A few weeks ago I already twittered a screenshot that showed what disassembled code looks like in IDA Pro after automatically importing function information from MSDN. Today, I have finally managed to upload our IDA Pro script, ida-msdn, to the zynamics GitHub account. If you are analyzing Windows executable files in IDA Pro you can now benefit from automated API calls documentation.
There is a slight problem, however. Since we can not distribute the MSDN documentation ourselves for legal reasons, you need to have your own local installation of the MSDN. Furthermore, the import process is divided into two parts.
At first you have to parse your local MSDN documentation into an XML file. This can be done with msdn-crawler, another open source zynamics project. msdn-crawler parses your locally installed Windows API documentation files from the MSDN and generates an XML file that contains information about Windows API functions (description, argument names and descriptions, and return values). In this first version, msdn-crawler finds 33984 Windows API functions in the MSDN and generates an XML file that contains more than 30 MB of function information. To see a brief example of what the XML file looks like, please check the readme.txt file on GitHub.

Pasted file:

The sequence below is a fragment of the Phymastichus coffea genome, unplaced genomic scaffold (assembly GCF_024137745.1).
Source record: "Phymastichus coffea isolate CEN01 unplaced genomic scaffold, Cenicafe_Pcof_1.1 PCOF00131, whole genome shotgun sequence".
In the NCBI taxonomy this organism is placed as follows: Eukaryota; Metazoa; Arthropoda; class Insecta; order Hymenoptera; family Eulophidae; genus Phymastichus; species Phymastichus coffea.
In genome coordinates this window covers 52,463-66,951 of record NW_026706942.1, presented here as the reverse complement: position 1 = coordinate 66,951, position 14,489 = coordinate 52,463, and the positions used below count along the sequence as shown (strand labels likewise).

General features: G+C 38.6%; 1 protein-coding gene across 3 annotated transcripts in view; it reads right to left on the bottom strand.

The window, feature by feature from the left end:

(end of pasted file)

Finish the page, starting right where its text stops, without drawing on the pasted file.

Once you have generated the msdn.xml file with msdn-parser you can use ida-msdn to import Windows API documentation into arbitrary IDB files. ida-msdn does two things: First, ida-msdn tries to match imported functions found in the IDB file to function information from the XML file. When information about an imported function is found, the information is imported from the XML file into the IDB file. Second, ida-msdn tries to find out if you are actually working on a DLL file (like shell32.dll or user32.dll) that exports Windows API functions. In that case, the exported functions recognized by ida-msdn are annotated with information from the XML file too.
Happy MSDN importing. 🙂